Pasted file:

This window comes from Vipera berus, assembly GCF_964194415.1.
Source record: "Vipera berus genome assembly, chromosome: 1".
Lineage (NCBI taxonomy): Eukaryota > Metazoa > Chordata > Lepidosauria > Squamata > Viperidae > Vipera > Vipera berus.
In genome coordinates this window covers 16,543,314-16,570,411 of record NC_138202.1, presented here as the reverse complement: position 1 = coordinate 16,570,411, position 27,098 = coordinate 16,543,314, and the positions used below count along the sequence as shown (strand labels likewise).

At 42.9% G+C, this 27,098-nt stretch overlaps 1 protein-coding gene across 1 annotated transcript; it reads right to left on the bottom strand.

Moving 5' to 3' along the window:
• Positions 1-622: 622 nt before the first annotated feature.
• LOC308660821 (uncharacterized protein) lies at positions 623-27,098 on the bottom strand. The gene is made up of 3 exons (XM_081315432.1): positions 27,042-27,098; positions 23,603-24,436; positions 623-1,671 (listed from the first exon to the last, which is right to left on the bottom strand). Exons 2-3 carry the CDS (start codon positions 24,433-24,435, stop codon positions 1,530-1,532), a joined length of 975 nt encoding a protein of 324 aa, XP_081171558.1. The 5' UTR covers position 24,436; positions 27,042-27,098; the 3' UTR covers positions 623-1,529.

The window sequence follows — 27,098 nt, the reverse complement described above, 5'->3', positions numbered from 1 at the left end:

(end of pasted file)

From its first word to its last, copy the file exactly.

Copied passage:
This window comes from Vipera berus, assembly GCF_964194415.1.
Source record: "Vipera berus genome assembly, chromosome: 1".
Lineage (NCBI taxonomy): Eukaryota > Metazoa > Chordata > Lepidosauria > Squamata > Viperidae > Vipera > Vipera berus.
In genome coordinates this window covers 16,543,314-16,570,411 of record NC_138202.1, presented here as the reverse complement: position 1 = coordinate 16,570,411, position 27,098 = coordinate 16,543,314, and the positions used below count along the sequence as shown (strand labels likewise).

At 42.9% G+C, this 27,098-nt stretch overlaps 1 protein-coding gene across 1 annotated transcript; it reads right to left on the bottom strand.

Moving 5' to 3' along the window:
• Positions 1-622: 622 nt before the first annotated feature.
• LOC308660821 (uncharacterized protein) lies at positions 623-27,098 on the bottom strand. The gene is made up of 3 exons (XM_081315432.1): positions 27,042-27,098; positions 23,603-24,436; positions 623-1,671 (listed from the first exon to the last, which is right to left on the bottom strand). Exons 2-3 carry the CDS (start codon positions 24,433-24,435, stop codon positions 1,530-1,532), a joined length of 975 nt encoding a protein of 324 aa, XP_081171558.1. The 5' UTR covers position 24,436; positions 27,042-27,098; the 3' UTR covers positions 623-1,529.

The window sequence follows — 27,098 nt, the reverse complement described above, 5'->3', positions numbered from 1 at the left end: